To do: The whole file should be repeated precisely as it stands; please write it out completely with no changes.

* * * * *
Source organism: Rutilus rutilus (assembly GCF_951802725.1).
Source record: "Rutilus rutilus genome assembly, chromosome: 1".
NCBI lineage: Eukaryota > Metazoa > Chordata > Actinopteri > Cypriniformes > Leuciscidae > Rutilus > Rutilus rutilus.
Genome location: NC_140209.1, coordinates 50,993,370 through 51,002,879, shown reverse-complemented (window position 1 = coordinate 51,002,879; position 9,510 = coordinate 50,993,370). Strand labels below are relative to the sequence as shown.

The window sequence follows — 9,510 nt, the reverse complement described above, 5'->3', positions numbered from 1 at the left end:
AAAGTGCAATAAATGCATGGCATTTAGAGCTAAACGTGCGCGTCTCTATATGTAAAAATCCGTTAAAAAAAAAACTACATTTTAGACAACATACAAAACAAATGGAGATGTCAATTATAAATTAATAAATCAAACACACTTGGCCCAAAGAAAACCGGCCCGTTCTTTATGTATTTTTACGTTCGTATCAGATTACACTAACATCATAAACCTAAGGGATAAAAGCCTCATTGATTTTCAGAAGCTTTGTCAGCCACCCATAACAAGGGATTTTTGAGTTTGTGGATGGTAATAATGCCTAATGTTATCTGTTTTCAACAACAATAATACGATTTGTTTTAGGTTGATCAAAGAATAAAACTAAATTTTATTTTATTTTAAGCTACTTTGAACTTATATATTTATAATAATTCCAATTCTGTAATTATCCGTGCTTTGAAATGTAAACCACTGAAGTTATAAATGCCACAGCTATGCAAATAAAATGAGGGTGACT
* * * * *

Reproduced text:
Source organism: Rutilus rutilus (assembly GCF_951802725.1).
Source record: "Rutilus rutilus genome assembly, chromosome: 1".
NCBI lineage: Eukaryota > Metazoa > Chordata > Actinopteri > Cypriniformes > Leuciscidae > Rutilus > Rutilus rutilus.
Genome location: NC_140209.1, coordinates 50,993,370 through 51,002,879, shown reverse-complemented (window position 1 = coordinate 51,002,879; position 9,510 = coordinate 50,993,370). Strand labels below are relative to the sequence as shown.

The window sequence follows — 9,510 nt, the reverse complement described above, 5'->3', positions numbered from 1 at the left end:
AAAGTGCAATAAATGCATGGCATTTAGAGCTAAACGTGCGCGTCTCTATATGTAAAAATCCGTTAAAAAAAAAACTACATTTTAGACAACATACAAAACAAATGGAGATGTCAATTATAAATTAATAAATCAAACACACTTGGCCCAAAGAAAACCGGCCCGTTCTTTATGTATTTTTACGTTCGTATCAGATTACACTAACATCATAAACCTAAGGGATAAAAGCCTCATTGATTTTCAGAAGCTTTGTCAGCCACCCATAACAAGGGATTTTTGAGTTTGTGGATGGTAATAATGCCTAATGTTATCTGTTTTCAACAACAATAATACGATTTGTTTTAGGTTGATCAAAGAATAAAACTAAATTTTATTTTATTTTAAGCTACTTTGAACTTATATATTTATAATAATTCCAATTCTGTAATTATCCGTGCTTTGAAATGTAAACCACTGAAGTTATAAATGCCACAGCTATGCAAATAAAATGAGGGTGACT